USDA: Cooler temperatures delay Illinois planting

This is an archived article and the information in the article may be outdated. Please look at the time stamp on the story to see when it was last updated.

SPRINGFIELD, Ill. (AP) _ Federal officials say cooler temperatures sometimes dipping below freezing have prohibited Illinois agricultural producers from planting until they find warmer soil.

The U.S. Department of Agriculture says in its weekly crop report for Illinois that fieldwork continues and the spring calving season has begun.

The USDA’s crop report indicates the statewide average temperature was 41 degrees _ six degrees below normal. Precipitation averaged just over half-an-inch, also less than normal.

Topsoil moisture was rated at 74 percent adequate. Subsoil was 82 percent adequate.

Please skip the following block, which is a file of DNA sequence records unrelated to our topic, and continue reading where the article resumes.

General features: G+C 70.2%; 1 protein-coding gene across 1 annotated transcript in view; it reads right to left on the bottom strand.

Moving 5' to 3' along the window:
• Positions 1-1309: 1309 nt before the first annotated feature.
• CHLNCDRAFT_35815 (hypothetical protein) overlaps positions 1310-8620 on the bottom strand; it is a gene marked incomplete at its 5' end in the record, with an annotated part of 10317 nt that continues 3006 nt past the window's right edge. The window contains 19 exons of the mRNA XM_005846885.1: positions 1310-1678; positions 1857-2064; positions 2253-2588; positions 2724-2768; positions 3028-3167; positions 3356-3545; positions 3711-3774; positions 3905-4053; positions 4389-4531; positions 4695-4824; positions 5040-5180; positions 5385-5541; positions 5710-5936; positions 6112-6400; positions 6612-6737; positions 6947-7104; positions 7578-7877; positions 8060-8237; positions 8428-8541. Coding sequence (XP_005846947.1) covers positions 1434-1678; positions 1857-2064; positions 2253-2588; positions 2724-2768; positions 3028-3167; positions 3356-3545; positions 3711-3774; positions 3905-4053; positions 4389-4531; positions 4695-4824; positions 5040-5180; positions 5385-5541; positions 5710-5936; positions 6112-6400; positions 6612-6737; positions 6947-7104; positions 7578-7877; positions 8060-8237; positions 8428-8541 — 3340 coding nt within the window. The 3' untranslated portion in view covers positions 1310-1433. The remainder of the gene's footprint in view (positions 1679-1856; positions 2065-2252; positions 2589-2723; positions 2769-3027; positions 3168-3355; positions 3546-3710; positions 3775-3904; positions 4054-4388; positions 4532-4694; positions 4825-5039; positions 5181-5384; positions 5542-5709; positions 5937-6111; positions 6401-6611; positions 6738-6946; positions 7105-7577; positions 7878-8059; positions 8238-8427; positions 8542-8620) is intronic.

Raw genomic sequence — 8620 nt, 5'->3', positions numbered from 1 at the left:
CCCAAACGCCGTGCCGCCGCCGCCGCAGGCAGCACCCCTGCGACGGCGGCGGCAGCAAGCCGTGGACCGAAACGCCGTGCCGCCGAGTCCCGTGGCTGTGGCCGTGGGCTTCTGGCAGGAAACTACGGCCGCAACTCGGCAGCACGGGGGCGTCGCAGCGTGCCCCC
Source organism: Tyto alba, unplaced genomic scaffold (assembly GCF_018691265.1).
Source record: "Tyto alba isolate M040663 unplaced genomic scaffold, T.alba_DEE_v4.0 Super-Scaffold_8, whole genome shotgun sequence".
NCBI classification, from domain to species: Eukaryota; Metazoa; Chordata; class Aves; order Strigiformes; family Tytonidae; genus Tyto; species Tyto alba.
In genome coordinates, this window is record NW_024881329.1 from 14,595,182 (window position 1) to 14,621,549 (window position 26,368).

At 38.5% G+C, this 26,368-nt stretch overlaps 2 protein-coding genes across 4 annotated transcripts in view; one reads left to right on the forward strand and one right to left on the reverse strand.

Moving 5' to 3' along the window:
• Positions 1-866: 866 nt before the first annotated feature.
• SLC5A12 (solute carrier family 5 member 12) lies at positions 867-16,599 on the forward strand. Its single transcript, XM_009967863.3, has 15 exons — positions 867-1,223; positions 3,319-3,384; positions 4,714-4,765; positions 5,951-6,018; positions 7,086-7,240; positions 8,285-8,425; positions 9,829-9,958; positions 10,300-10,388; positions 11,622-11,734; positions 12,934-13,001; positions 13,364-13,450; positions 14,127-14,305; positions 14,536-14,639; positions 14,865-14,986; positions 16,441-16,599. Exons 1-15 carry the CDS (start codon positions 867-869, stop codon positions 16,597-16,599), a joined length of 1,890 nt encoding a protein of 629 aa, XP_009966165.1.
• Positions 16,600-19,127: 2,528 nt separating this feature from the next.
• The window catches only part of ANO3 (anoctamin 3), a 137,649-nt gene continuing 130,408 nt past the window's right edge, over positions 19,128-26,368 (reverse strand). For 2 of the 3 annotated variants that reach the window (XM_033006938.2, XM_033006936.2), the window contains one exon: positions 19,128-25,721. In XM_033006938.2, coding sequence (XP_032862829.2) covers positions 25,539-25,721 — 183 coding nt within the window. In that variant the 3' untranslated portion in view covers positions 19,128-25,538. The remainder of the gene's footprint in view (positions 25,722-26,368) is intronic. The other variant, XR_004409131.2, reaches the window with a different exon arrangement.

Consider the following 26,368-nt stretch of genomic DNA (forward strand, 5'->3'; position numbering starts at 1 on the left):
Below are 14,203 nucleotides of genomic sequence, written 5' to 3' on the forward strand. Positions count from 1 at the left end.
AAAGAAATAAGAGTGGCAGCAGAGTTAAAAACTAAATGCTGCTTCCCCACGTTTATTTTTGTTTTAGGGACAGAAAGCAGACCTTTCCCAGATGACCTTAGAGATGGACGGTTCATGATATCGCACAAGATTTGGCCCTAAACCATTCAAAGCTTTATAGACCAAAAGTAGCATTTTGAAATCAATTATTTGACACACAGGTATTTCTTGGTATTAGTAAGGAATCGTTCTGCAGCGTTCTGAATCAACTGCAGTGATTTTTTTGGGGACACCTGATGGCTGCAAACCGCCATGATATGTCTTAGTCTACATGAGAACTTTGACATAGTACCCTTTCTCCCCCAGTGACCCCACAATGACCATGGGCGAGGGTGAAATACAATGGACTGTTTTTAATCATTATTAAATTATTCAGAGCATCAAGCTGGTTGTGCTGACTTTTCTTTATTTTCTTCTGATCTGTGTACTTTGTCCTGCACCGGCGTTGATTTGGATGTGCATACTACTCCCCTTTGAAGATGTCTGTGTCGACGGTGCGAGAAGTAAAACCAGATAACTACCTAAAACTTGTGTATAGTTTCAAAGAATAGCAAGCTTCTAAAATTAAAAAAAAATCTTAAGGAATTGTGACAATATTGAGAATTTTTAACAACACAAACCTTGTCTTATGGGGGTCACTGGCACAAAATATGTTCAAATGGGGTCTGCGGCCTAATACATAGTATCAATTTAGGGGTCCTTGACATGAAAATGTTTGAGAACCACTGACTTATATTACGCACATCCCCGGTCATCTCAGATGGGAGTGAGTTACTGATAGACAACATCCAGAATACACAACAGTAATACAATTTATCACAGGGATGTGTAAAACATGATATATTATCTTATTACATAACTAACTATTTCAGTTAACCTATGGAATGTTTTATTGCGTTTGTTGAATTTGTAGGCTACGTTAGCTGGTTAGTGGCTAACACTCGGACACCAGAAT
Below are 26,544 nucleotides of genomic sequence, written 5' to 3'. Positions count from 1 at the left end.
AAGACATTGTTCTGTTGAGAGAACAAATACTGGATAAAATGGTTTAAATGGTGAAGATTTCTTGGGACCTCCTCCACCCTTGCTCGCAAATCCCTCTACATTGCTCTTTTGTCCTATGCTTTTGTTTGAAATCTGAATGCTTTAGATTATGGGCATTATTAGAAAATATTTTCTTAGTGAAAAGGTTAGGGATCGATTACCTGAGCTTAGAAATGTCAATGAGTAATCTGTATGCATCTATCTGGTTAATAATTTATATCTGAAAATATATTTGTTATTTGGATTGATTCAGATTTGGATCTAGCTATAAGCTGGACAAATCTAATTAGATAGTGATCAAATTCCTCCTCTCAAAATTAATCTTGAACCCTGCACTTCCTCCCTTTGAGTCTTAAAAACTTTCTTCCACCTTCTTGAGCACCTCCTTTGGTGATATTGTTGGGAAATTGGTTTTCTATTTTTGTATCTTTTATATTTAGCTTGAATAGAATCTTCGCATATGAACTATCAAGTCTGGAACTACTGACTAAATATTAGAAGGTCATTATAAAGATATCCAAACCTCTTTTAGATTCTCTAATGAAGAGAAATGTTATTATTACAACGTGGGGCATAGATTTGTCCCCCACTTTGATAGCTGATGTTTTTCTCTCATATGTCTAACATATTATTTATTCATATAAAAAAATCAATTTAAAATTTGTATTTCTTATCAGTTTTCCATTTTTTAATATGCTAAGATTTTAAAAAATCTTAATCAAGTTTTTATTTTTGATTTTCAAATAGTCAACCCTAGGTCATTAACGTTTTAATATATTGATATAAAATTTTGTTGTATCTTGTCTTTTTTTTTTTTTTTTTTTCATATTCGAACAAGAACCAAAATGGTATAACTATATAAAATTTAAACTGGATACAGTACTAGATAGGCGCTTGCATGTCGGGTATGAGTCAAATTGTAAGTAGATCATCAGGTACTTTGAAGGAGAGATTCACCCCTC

The amount of corn planted was at 2 percent, while the five-year average is 6 percent. Oats planted jumped to 32 percent, up 19 percentage points from last week.

Pasture and range conditions were rated at 56 percent good, 17 percent excellent.



FOX 2 Newsletters

Sign up for a newsletter from FOX 2 to get updates about news and weather. We offer daily headlines, breaking news, severe weather, and forecast emails.


Latest News

More News